Home to the Tibetan government-in-exile and a popular destination for pilgrims and foreign tourists, Dharamshala has experienced substantial urban growth in the last few decades, with the population more than doubling between 2011 and 2015.
In Bhagsu, a village popular with tourists in Upper Dharamshala, illegal building extensions constructed by hotel owners over the top of a stream obstructed the high flow of water during the flash flood this summer. With nowhere to go, the water burst out onto the main street, washing away cars and causing substantial damage to shops and houses. The illegal encroachments were demolished on the orders of state officials in the days following.
Could technology help?
“The problem is starker in a place like Dharamshala, because it is a tourist place and there is a lot of opportunity to earn money from land, from buildings,” Khanna explains. “People are okay with the risks, because they are thinking about the money.”
Disillusioned with the inaction of local officials and the lack of resolution from the High Court case, Khanna now believes that long-term solutions lie with technology. He has advocated for the use of aerial drones and satellite mapping to monitor tree coverage and illegal felling.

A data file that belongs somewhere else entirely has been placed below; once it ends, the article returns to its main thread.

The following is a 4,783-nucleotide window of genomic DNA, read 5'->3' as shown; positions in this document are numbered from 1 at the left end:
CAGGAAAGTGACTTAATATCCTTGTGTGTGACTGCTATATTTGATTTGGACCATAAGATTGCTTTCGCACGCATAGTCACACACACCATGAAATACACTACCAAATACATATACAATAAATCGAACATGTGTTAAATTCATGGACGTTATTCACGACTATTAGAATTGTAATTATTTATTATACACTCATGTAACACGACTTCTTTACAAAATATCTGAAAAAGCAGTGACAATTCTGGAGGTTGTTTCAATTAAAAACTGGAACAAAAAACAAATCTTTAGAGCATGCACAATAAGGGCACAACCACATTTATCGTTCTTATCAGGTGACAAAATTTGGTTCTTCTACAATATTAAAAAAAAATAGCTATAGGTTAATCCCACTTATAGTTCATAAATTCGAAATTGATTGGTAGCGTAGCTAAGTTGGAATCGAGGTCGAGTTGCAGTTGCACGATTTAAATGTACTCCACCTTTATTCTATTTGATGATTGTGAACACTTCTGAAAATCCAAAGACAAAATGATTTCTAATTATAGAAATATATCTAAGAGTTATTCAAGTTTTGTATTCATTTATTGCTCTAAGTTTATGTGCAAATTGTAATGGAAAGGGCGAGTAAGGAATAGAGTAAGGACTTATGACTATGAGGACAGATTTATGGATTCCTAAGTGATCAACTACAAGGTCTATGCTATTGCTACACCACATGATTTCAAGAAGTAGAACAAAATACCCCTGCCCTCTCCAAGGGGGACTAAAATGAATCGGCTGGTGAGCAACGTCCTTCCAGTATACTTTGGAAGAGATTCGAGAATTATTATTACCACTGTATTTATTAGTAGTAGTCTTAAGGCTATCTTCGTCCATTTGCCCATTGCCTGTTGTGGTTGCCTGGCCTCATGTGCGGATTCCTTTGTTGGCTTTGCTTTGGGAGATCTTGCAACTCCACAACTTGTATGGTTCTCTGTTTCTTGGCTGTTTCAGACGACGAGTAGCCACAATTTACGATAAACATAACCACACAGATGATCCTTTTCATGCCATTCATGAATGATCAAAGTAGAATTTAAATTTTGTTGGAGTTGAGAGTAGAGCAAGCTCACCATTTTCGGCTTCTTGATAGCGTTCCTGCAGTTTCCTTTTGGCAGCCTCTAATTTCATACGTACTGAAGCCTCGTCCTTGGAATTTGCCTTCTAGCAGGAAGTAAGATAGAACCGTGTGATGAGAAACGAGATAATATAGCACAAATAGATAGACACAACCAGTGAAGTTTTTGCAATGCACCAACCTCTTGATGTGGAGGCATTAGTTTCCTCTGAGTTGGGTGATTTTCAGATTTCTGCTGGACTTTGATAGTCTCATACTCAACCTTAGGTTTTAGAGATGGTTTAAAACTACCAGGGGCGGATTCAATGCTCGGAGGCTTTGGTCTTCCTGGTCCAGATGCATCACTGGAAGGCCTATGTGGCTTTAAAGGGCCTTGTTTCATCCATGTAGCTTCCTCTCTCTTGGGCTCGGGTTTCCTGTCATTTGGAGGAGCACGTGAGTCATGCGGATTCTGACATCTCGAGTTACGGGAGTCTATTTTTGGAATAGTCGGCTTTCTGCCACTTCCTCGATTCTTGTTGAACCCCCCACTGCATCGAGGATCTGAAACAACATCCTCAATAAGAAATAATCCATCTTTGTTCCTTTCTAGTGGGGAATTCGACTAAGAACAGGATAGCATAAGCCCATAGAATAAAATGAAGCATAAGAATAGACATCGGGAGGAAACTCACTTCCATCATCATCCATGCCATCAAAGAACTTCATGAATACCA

On his advice, the High Court ordered trials that involved tagging trees with GPS monitors and using drones to map areas around the state capital Shimla. Despite some initial success however, the schemes have been discontinued, due to what Khanna sees as a lack of political will and pressure from the public.
Environmental experts in the region like Asher feel that natural disasters can only be avoided by integrating sustainability firmly into urban development planning.
Before the floods washed away their homes, Reena’s community had been campaigning for years to be relocated to safer ground. They have now renewed their campaign for compensation and permanent resettlement. In the meantime, the government has provided temporary shelter nearby.
For Reena, the memories of the flood still weigh heavily. “I have nightmares where the water comes again at night and all of my children, the whole community, is swept away in the floods,” she says. “No-one escapes.”